The Republican Party is seeking to bar candidates from participating in debates hosted by the Commission on Presidential Debates over concerns that the organization is biased against Republican candidates.
“The change requiring candidates to refuse participation in the commission’s debates is to be voted on at the R.N.C. winter meeting in Salt Lake City in February,” The New York Times reported. “If the R.N.C. moves forward with it, it is unclear what that would mean for future debates. But it would change the approach to be similar to what happened before the commission existed, when the two parties or campaigns had to negotiate directly and agree on terms, or no debates would take place.”
RNC Chairwoman Ronna McDaniel said that the party has a duty to make sure that its candidates are treated fairly during the debates.
“So long as the CPD appears intent on stonewalling the meaningful reforms necessary to restore its credibility with the Republican Party as a fair and nonpartisan actor, the RNC will take every step to ensure that future Republican presidential nominees are given that opportunity elsewhere,” McDaniel said. “Accordingly, the RNC will initiate the process of amending the Rules of the Republican Party at our upcoming Winter Meeting to prohibit future Republican nominees from participating in CPD-sponsored debates.”
The letter from McDaniel to the commission laid out the Republican Party’s history of reaching out to the commission with concerns that have led to a loss of faith in the organization.
Some of the top concerns laid out in the letter included:
- Waiting until after early voting had already begun to host the first presidential debate;
- Making unilateral changes to previously agreed-upon debate formats and conditions, in some cases without even notifying the candidates;
- Selecting a moderator who had once worked for the Democrat nominee, a glaring conflict of interest; and
- Failing to maintain the organization’s strict nonpartisanship, with a majority of its Board Members publicly disparaging the Republican nominee.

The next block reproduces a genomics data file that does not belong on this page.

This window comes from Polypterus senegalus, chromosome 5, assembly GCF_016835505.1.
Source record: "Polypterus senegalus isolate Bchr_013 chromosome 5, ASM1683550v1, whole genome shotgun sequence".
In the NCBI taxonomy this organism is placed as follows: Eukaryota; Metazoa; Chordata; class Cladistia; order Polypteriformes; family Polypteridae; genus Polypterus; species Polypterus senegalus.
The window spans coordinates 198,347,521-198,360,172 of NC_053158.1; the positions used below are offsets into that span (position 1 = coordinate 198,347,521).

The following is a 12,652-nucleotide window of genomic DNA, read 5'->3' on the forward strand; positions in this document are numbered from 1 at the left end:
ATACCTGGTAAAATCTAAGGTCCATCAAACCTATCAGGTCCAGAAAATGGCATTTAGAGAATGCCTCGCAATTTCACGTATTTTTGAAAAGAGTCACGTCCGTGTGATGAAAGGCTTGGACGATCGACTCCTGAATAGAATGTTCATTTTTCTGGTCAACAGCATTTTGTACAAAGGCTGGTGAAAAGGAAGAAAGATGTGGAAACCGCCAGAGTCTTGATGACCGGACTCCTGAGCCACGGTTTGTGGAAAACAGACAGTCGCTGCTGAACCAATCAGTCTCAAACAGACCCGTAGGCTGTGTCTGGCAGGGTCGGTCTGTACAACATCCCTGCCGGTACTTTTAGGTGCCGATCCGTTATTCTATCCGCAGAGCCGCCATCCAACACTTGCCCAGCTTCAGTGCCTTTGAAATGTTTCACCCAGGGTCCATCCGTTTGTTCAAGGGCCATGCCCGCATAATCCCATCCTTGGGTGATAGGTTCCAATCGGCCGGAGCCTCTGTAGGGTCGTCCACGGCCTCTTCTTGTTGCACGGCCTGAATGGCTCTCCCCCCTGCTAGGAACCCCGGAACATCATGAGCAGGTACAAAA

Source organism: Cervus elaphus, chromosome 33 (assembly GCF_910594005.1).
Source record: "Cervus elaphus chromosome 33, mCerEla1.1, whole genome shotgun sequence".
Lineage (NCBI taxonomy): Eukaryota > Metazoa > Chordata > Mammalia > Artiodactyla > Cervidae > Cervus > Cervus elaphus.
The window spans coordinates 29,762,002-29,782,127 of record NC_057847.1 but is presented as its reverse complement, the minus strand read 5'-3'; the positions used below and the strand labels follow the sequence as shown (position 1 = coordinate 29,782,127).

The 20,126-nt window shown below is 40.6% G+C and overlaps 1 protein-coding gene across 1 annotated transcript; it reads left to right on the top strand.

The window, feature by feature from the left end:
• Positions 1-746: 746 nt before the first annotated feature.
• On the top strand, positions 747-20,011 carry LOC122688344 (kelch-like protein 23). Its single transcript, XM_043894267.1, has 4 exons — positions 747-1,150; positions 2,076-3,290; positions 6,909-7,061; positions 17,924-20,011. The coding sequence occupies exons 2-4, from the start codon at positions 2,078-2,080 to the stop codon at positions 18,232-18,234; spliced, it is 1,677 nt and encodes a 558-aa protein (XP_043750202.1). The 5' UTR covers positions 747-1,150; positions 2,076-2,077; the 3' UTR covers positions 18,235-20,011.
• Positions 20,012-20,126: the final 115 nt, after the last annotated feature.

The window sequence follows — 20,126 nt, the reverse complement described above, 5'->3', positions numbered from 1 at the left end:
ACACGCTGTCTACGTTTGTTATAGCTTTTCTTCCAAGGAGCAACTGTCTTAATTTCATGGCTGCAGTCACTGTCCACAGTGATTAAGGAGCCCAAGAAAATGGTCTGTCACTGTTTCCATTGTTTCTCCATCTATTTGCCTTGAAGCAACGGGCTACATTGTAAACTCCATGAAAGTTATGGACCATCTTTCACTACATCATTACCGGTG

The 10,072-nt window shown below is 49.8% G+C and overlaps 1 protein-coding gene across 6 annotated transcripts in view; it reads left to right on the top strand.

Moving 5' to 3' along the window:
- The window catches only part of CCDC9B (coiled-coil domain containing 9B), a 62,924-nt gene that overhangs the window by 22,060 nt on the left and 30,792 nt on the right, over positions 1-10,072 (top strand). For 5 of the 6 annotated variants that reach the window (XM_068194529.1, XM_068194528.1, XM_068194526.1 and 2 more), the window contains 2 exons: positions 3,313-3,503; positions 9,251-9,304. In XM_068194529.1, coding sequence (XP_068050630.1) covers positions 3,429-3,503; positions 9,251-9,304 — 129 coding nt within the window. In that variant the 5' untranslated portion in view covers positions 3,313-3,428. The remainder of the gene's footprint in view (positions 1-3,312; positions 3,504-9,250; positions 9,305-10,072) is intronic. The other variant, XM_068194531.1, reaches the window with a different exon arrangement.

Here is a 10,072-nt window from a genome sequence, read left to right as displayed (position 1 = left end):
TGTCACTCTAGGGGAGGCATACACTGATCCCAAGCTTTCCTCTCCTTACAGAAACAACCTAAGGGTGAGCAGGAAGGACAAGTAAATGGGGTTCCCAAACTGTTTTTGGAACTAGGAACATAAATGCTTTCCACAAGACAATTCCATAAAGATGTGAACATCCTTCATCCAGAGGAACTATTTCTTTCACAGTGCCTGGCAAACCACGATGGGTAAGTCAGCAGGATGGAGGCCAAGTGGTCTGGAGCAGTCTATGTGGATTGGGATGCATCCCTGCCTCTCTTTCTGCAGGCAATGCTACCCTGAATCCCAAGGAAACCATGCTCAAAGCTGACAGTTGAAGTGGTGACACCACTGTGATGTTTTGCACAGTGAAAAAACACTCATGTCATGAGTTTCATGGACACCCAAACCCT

McDaniel called for the commission to adopt the following changes to address the party’s concerns:
- Adopt term limits for its Board of Directors, several members of which have served for
more than a decade;
- Commit to holding at least one debate before the start of early voting, and in no case after
the deadline for states to mail absentee ballots to uniformed and overseas voters;
- Enact a code of conduct prohibiting CPD officers, directors, and staff from making public
comments supporting or opposing any candidate, or otherwise engaging in partisan
political activity in connection with the presidential election, with meaningful
consequences for violations;
- Establish transparent criteria for selecting debate moderators that would disqualify
individuals from consideration who have apparent conflicts of interest due to personal,
professional, or partisan factors; and
- Enact a transparent code of conduct for moderators in conducting debates, including
guidelines for appropriate interactions with the participating nominees, with meaningful
penalties for violations.
McDaniel said that the responses that the party has received from the commission were unacceptable because they “seem designed to delay any reform until it is too late to matter for the 2024 election.”
“We are especially frustrated with the CPD’s refusal to enact reforms aimed at ensuring nonpartisanship by claiming that doing so would somehow render the organization more partisan,” McDaniel added. “The RNC has made clear that it understands the need for the CPD to be nonpartisan, and in fact has initiated this dialogue toward that end. As the RNC has proposed, one easy measure to restore trust would be to allow a representative from parties that have participated in past debates to observe CPD Board meetings, not on the basis of partisan affiliation, but on a party’s respective candidate having met the previous cycle’s debate participation criteria. We fail to see how that specific proposal, or any of the RNC’s other recommendations for that matter, would jeopardize the CPD’s nonpartisanship, as you suggest. Instead, the Commission appears more concerned about the supposed ‘partisanship’ of allowing recent participants to observe its Board meetings than it is of its own partisan actions and those of its members and moderators.”
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